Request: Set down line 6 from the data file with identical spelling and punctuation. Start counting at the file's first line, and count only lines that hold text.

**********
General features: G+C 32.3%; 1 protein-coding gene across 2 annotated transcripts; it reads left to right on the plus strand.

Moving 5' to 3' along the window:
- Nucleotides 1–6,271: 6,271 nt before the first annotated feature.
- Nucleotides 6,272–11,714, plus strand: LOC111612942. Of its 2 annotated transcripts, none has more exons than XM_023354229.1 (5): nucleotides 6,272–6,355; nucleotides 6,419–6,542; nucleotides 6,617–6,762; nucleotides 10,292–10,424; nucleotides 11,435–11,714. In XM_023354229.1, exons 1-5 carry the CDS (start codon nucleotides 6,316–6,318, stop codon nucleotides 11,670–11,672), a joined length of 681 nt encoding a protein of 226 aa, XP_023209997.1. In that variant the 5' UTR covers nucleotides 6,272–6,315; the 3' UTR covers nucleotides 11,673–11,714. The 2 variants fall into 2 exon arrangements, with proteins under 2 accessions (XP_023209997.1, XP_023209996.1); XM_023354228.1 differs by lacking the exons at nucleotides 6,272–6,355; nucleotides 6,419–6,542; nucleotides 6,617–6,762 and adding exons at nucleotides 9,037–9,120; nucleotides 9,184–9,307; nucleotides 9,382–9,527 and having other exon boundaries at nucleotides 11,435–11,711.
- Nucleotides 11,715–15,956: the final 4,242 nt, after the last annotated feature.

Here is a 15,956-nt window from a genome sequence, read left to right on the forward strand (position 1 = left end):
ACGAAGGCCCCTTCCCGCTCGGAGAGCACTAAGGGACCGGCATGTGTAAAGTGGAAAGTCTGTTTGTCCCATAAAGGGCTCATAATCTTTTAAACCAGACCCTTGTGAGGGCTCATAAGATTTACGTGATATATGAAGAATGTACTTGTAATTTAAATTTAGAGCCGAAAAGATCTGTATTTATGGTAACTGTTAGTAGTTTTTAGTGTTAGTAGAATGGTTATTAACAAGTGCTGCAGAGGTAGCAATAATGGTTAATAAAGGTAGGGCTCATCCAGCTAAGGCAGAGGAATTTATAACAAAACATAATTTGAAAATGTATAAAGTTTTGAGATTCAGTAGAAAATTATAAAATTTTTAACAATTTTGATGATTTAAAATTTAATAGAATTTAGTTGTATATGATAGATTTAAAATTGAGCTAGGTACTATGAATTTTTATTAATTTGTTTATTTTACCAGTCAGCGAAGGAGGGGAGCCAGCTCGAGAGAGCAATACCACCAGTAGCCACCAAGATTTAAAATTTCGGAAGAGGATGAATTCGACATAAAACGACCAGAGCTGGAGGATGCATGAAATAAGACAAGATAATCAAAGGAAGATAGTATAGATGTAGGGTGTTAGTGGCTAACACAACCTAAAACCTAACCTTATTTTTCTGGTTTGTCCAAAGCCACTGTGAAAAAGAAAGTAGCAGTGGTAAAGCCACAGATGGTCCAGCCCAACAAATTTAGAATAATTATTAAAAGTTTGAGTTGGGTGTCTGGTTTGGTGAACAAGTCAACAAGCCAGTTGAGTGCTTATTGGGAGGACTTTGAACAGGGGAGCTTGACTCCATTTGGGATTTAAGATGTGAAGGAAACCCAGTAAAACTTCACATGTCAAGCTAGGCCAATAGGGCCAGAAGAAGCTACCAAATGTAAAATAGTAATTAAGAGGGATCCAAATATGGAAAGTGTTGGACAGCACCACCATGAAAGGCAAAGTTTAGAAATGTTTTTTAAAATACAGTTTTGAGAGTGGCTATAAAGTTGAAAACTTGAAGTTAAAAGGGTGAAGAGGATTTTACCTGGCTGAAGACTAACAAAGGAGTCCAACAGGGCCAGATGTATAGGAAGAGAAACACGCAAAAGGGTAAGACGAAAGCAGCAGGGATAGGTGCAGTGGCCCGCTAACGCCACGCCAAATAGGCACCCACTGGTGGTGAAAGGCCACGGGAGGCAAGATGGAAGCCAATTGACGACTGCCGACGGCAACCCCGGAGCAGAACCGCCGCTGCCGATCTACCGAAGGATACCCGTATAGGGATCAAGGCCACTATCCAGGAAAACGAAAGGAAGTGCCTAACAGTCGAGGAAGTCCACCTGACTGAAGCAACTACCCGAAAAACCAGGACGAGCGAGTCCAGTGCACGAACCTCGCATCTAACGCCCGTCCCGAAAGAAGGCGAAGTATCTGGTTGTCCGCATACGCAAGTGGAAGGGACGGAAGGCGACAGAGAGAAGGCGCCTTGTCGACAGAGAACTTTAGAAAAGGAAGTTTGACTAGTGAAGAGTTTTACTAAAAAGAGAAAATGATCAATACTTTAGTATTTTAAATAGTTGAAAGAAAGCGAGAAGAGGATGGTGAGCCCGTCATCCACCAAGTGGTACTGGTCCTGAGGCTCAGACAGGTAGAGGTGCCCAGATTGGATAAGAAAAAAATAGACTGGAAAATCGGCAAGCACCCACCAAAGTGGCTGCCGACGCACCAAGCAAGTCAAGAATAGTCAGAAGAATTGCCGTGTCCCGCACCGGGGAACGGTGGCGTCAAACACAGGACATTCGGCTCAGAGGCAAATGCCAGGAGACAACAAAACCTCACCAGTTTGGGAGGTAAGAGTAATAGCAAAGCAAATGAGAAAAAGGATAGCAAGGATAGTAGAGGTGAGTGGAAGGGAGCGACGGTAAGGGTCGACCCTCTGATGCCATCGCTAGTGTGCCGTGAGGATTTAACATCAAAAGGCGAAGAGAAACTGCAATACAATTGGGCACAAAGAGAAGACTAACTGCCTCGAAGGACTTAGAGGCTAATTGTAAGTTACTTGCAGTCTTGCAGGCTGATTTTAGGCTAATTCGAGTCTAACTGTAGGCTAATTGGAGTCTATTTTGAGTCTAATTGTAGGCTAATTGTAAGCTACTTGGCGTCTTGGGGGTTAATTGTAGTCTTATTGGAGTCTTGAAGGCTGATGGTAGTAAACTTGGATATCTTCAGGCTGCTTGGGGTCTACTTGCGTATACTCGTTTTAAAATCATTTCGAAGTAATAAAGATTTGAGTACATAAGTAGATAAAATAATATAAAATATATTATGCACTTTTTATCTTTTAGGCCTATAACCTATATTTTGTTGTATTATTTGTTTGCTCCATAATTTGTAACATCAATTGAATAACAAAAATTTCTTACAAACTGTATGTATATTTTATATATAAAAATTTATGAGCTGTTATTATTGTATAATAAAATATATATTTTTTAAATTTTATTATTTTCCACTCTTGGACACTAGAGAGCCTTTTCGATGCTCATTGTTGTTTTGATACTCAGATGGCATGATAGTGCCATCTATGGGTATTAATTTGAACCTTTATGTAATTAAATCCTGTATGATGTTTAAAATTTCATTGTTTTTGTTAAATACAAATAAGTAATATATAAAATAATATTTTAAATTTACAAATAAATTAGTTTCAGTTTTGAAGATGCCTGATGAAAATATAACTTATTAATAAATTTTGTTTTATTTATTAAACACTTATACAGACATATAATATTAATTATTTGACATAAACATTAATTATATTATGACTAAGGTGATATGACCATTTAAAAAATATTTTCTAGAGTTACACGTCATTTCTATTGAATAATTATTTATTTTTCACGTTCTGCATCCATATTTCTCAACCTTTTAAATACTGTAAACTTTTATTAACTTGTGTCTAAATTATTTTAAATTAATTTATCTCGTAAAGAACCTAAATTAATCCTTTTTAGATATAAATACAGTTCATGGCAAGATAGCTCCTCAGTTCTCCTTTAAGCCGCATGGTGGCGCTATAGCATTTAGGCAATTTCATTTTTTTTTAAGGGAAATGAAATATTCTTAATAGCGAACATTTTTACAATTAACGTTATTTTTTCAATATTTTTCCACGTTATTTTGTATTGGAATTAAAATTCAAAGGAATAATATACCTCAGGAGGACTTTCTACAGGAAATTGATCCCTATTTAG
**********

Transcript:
Here is a 15,956-nt window from a genome sequence, read left to right on the forward strand (position 1 = left end):